But basil has shown a clear preference, according to the researchers. Grown in full sun, the herb got stressed, flowered and stopped producing sweet leaves much earlier than the plants between the panels. 

The more moderate temperatures under the panels don’t just result in better-tasting vegetables. They also extend the growing season. At Jack’s, the kale grew into December, six weeks after the irrigation had been shut off. It was like, This kale will never die,’” NREL’s Macknick said. And that tasty lettuce Caley and McConnell raved about? It was growing well into the summer.

The fact that we were getting big, beautiful heads of lettuce in late July is a little insane,” Macknick added. 

Longer growing seasons mean an easier schedule for farmers, Staie said: You can plant fewer successions.”

This is only the first year of data at the NREL site — the researchers expect to see variability in how the agrivoltaic crops fare over time. Mother Nature can behave very differently from year to year,” Staie said, so the more data, the better. 

Farmers want as much data as possible because they want to reduce risk,” she said. If they know definitively, in Colorado, pepper plants [or other crops] do better underneath the panels, they’ll be more willing to try it out.” 

Farmers might also pursue agrivoltaics for its benefits to worker safety, said James McCall, energy and environment analyst at NREL. At a study site in Tucson, Arizona, preliminary results show that working in the panels’ shade can keep skin temperatures up to 18˚F cooler.

But agrivoltaic setups do come at a premium, he added: Raising the height of solar panels to cultivate crops underneath requires more steel and can cost 5 to 20 percent more. But if you’re keeping your workers and plants healthy, I think that you could make the business case for that.” 

For the arid, sun-soaked Western U.S., agrivoltaics looks promising, Macknick said. There’s more than enough sunlight for plants to photosynthesize what they need.” And the panels help retain water by reducing evaporation, which means lower water bills for farmers and less of a drain on a scarce resource.

But the advantage of solar panels varies widely with geography, climate and soil conditions, hence the need for further study, according to an August NREL report. For example, an agrivoltaics site in Amherst, Massachusetts where farmers are growing crops including peppers, broccoli and beans is showing that seasonal variability can tip the balance on crop productivity.

When it’s kind of a cold, wet year, they’re actually seeing really bad yield [from crops] underneath the solar array,” McCall said. But when it’s a really dry and hot year, they’re seeing a much better yield.” 

Agrivoltaics growing pains

Even at Jack’s Solar Garden in typically warm, dry Colorado, some crops have struggled under the panels. In one case, the unexpected culprit was too much water coming from the panels themselves. 

At night, the panels lie flat, collecting condensation. In the morning, they reset to face the rising sun in the east. And there’s this waterfall of dew” that sloughs off, said Caley of Sprout City Farms. When they were planning their crop beds, the team had thought the free water from the panels might be a good thing.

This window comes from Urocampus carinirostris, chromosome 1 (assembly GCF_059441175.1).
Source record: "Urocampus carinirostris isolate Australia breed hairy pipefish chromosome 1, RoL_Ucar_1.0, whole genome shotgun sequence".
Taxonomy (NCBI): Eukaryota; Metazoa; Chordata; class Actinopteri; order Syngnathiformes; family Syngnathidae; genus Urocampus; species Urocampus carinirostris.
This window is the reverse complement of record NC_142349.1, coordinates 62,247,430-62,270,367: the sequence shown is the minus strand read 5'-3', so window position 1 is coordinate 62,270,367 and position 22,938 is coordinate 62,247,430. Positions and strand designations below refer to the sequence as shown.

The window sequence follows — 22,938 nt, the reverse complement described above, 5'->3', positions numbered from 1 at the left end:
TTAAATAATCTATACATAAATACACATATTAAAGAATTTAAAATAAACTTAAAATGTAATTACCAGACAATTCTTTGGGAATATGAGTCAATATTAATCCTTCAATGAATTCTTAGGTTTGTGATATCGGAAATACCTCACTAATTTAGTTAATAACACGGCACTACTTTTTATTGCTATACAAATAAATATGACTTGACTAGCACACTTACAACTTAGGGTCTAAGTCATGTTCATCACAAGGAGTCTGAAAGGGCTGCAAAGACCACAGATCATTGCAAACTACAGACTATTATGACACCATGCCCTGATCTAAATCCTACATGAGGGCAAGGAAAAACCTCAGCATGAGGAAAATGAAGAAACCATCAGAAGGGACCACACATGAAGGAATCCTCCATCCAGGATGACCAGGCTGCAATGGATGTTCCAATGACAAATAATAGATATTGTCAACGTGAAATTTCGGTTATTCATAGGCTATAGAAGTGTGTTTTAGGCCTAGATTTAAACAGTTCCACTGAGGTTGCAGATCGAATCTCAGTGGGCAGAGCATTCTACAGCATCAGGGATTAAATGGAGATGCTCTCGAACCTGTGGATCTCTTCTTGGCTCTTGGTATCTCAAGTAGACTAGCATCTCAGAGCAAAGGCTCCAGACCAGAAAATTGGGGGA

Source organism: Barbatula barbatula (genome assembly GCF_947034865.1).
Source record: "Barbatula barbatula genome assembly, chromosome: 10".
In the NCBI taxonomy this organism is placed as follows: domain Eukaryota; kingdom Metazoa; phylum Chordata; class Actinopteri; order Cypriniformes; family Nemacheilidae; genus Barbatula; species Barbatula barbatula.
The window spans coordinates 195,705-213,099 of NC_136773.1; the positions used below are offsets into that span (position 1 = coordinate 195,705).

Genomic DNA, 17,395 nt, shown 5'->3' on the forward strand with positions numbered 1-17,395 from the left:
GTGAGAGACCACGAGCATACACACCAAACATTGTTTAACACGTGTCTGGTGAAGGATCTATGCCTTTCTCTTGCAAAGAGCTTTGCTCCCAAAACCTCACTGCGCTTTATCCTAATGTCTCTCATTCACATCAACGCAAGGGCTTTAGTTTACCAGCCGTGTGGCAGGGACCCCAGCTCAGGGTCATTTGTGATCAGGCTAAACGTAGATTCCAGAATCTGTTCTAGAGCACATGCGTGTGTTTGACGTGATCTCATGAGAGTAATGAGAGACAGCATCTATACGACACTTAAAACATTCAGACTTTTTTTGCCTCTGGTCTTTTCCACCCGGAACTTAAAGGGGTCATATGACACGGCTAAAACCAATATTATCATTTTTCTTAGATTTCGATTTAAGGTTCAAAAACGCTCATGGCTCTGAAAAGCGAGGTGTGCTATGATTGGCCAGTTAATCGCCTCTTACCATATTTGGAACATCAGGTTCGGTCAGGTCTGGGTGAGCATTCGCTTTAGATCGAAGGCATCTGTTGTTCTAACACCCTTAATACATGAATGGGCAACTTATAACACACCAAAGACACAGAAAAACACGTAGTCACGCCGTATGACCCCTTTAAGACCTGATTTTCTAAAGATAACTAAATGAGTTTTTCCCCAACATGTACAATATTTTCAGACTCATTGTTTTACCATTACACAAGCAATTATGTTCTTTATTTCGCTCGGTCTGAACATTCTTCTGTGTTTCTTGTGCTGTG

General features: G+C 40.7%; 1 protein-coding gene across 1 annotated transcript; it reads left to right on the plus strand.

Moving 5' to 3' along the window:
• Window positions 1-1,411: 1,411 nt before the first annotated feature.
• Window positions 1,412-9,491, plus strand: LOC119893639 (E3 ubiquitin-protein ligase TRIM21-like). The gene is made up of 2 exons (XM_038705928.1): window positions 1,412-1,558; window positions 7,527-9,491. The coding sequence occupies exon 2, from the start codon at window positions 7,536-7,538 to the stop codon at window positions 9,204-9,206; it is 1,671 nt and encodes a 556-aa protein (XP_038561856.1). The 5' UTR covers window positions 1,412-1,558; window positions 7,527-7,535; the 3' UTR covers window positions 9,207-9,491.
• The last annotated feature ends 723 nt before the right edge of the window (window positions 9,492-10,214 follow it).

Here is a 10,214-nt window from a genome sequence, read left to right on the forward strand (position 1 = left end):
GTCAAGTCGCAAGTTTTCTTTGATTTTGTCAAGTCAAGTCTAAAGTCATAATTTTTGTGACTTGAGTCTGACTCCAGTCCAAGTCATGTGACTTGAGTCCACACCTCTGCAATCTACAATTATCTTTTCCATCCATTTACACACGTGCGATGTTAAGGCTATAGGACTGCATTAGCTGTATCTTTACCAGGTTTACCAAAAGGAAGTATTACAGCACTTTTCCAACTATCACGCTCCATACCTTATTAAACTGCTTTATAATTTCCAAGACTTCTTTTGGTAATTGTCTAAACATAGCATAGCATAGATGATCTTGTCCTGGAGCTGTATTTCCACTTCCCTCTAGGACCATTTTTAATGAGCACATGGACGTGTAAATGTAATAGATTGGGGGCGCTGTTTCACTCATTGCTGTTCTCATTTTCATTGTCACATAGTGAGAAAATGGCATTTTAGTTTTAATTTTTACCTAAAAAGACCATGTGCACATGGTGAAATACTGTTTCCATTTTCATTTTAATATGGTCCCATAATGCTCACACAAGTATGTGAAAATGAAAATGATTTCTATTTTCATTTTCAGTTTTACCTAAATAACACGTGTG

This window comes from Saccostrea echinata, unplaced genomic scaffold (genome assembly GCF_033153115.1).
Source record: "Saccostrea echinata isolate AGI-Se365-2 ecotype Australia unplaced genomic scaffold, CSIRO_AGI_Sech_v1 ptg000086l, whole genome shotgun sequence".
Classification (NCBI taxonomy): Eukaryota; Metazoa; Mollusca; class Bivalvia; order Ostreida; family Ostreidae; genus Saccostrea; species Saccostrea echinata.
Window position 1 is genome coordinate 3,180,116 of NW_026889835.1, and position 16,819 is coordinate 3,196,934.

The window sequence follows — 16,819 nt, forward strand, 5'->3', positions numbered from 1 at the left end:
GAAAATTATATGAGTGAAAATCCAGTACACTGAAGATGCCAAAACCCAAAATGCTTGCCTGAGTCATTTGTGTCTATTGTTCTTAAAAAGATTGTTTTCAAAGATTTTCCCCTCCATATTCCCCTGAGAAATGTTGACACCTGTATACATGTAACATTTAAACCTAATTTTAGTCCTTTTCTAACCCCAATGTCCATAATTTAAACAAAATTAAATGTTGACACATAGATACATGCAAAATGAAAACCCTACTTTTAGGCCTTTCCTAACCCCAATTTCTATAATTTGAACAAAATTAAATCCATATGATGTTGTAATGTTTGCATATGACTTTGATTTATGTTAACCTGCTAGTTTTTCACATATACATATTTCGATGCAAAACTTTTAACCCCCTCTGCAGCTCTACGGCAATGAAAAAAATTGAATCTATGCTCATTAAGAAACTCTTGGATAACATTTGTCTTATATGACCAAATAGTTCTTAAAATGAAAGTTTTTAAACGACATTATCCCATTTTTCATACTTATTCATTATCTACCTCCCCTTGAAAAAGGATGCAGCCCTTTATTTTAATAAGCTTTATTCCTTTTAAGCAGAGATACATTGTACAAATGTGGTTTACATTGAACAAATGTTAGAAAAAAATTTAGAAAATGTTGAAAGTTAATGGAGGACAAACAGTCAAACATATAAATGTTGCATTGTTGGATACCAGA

But the receiving cucumber and squash plants didn’t like to have all that water on their leaves,” Caley said. The winter squash crop failed because fungus grew — not a typical concern farming in the parched West, Caley noted wryly. Excess moisture was something that we didn’t expect to be such a factor” in farming with solar panels.

Another challenge has been physically maneuvering around the panels, according to Caley. It’s like farming in an obstacle course,” she said. 

The panels at Jack’s were even mounted at greater heights than at a typical commercial solar site to help accommodate farmers. At the panels’ midpoints, they’re 6 and 8 feet off the ground as opposed to a typical 4 feet. 

But working among them is still a rigamarole,” Caley said. The solar panels at Jack’s tilt throughout the day, tracking the sun from east to west. In the morning — when you’re most stiff,” McConnell said — the panels are at a steep angle, forcing the farmers to duck underneath them in order to access some of the crops. 

You’re constantly worrying about hitting your head,” Caley said.

Farmer bends down and to the side in front of solar panels with kale growing underneath them.
Liza McConnell demonstrates the necessary quad strength to get under panels in the morning when they’re tilted toward the horizon. (Alison F. Takemura)

The farmers have also learned lessons from the site’s design. Jack’s Solar Garden maximizes solar energy production with long, unbroken lines of panels that constrain the farmers’ access. 

We can’t take the cart into the middle of the field,” McConnell said. Instead, they have to park it at the edges and spend more time going back and forth to load the cart with crops when they’re harvesting, for example.

There’s a lot of wasted time. And time is money,” Caley said. 

On small farms growing a variety of different vegetables, labor is the biggest cost,” said McConnell. About 90 percent of Sprout City Farms’ budget is for staff, and farms in general work on extremely tight margins, she noted. So efficiency in labor is really important. Having to double back for anything…is problematic.”

A site layout with paths cutting across the panel rows would be more farmer-friendly, according to McConnell. 

She and Caley have been advising interested farmers to also consider whether they want to space the panel rows further apart, which could better accommodate irrigation lines or large machinery, such as tractors.

If you were going to develop your own [agrivoltaic] site, those things need to be designed in from the beginning,” she said.

More agrivoltaics insights will be featured at a Dec. 7 research webinar hosted by the Colorado Agrivoltaic Learning Center. 

Meanwhile, Sprout City Farms will keep farming and researching at Jack’s Solar Garden, where the panels deliver benefits that salad lovers can taste.

Next year, we’re going to corner the market on lettuce in July,” Caley laughed.

Alison F. Takemura is staff writer at Canary Media.